This week: Danish furniture, ancien régime architecture, Borromini, Don Giovanni, Churchill & more.
The Chieftain and the Chair: The Rise of Danish Design in Postwar America, by Maggie Taft (University of Chicago Press): Danish Modern design has been a fixture of the American cultural imagination for so long as to appear an inevitable product of the international midcentury. On closer examination, its ascendancy proves most peculiar. Even in 1950–55, as Maggie Taft points out in The Chieftain and the Chair, Danish imports only made up .05 percent of the U.S. furniture industry; and yet the so-called Danish style seemed to be everywhere, fitting as comfortably in Mies van der Rohe’s Farnsworth House (1951) as in the pages of House Beautiful (which for its part deplored the International Style as “totalitarian”). Centering her study on Finn Juhl’s Chieftain Chair and Hans Wegner’s Round Chair, Taft shows how a small segment of the Danish furniture market—soon folded into a broader “Scandinavian” aesthetic, cannily developed and marketed for the booming American economy—came to rule both sides of the Atlantic. —RE
Visions of Arcadia: Pavilions and Follies of the Ancien Régime, by Bernd H. Dams and Andrew Zega (Rizzoli): Talleyrand said “Whoever did not live in the eighteenth century before the [French] Revolution does not know the sweetness of life and cannot imagine what happiness there can be in life.” But those looking for a taste might consult Visions of Arcadia: Pavilions and Follies of the Ancien Régime, out now from Rizzoli (those follies are architectural, mind you, not moral). Bernd H. Dams and Andrew Zega, acting as both watercolorists and historians, have produced a book at once beautiful and informative, vivifying these slight but impressive structures with illustrations of exteriors, interiors, and architectural details. This book is as lavish as the lives of its subjects were. —BR
About Borromini, by Deborah Rosenthal and Jed Perl (MAB Books): What is it about Francesco Borromini? The seventeenth-century architect helped define the Roman Baroque. His inventive play on the forms of antiquity has fascinated and perplexed us ever since. Deborah Rosenthal and Jed Perl have been thinking about Borromini since the couple’s stay some years ago at the American Academy in Rome. Now a limited edition hardbound book, published by Milton Art Bank Books, collects Rosenthal’s intaglio and linocut prints with Perl’s writings in an inspired dialogue with the enigmatic Italian master. —JP
Don Giovanni at the Metropolitan Opera, New York (May 24 & 27, June 2): Three more dates remain this week and the next for the Met’s new production of Mozart’s Don Giovanni. Jan Versweyveld’s Hispano-Brutalist stage design matches Ivo van Hove’s hard-nosed production, which casts Giovanni not as a lascivious swashbuckler but as a wiseguy gangster, smoking gun in hand. The result is, overall, intriguing, with a Dantean ending proving more successful than an odd, postmodern dance during the banquet scene. Stay for the cast, though: Peter Mattei brings bel canto suaveness to the title role, Adam Plachetka is hilarious as his assistant Leporello, and the three main sopranos acquit themselves wonderfully—Ying Fang as the gullable Zerlina, Ana María Martínez as the restless Donna Elvira, and Federica Lombardi as the driven Donna Anna. Nathalie Stutzmann conducts a textbook run-through. Against Van Hove’s grim backdrop, the humor in this dark comedy comes through stronger than I’ve ever experienced it—a must-see. —IS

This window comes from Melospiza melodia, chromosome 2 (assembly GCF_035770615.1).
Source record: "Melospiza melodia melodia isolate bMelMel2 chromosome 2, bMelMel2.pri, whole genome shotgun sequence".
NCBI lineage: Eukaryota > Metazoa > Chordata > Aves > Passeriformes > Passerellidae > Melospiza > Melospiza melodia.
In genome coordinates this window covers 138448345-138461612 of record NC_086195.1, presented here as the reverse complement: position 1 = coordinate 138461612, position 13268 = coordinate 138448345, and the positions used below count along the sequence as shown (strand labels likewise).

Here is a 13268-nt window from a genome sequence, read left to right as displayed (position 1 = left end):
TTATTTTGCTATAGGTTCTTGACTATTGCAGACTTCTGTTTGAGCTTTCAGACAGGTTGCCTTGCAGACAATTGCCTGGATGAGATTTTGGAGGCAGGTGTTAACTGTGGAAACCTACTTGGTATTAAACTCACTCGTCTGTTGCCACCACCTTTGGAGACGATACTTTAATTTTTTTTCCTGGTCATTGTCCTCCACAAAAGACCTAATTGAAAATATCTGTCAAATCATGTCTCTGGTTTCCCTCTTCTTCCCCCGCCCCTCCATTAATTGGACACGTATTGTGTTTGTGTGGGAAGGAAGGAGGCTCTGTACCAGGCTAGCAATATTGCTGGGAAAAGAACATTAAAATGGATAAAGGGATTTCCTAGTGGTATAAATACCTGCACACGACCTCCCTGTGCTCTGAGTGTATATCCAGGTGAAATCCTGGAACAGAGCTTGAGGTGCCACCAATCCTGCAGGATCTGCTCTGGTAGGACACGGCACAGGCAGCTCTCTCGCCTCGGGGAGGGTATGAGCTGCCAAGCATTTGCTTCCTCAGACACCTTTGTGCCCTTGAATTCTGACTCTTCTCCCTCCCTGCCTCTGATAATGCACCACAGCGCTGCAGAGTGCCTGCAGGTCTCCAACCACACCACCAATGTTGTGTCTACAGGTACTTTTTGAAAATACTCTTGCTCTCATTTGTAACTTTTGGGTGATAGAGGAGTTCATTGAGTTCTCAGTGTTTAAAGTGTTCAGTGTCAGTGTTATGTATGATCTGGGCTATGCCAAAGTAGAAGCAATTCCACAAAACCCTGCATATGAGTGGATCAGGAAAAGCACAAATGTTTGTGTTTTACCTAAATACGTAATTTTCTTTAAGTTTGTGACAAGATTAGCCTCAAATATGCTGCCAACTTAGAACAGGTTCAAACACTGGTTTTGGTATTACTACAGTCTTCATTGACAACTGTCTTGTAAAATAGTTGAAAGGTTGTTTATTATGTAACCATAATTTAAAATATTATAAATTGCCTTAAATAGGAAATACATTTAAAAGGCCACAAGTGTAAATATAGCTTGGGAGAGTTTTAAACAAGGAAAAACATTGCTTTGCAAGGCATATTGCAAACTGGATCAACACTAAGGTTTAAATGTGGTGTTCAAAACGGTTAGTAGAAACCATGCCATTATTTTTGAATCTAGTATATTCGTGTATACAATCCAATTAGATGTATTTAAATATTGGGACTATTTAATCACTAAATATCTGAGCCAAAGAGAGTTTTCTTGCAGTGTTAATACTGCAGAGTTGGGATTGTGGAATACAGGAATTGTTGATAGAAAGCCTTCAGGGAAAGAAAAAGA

“Winston Churchill’s Top Ten Tips for Leadership” featuring Andrew Roberts, at the New-York Historical Society (May 24): This Wednesday, the historian Andrew Roberts will give his final Distinguished Lehrman Fellow lecture at the New-York Historical Society on the leadership qualities of Winston Churchill. Roberts compiled his 2018 biography—praised as “brilliant” by Conrad Black in our December 2018 issue—of the British Bulldog using source material to which he had exclusive access, such as transcripts of War Cabinet meetings, unpublished memoirs, and hitherto unseen diaries and letters. Indeed, in a first for Churchill biographers, the Royal Family granted Roberts access to the private, thorough diary notes taken by King George VI after each weekly briefing by the prime minister. You can listen to one of the world’s preeminent Churchill scholars discuss the key attributes of this exceptional twentieth-century leader both in person and online. —JW
By the editors:
“Bringing back Stephen Sondheim and enduring a new Andrew Lloyd Webber”
Robert S. Erickson, The Spectator World
“Music for a While #75: A coronation, a swan & more.” Jay Nordlinger, The New Criterion’s music critic, talks music—but more important, plays music.
From the Archives:
“Travels in ‘The Waste Land,’” by Adam Kirsch (April 2005). On Lawrence Rainey’s scholarly new edition of The Annotated Waste Land with Eliot’s Contemporary Prose.
“Valhalla in Naples,” by George Loomis. On Die Walküre at the Teatro di San Carlo, Naples.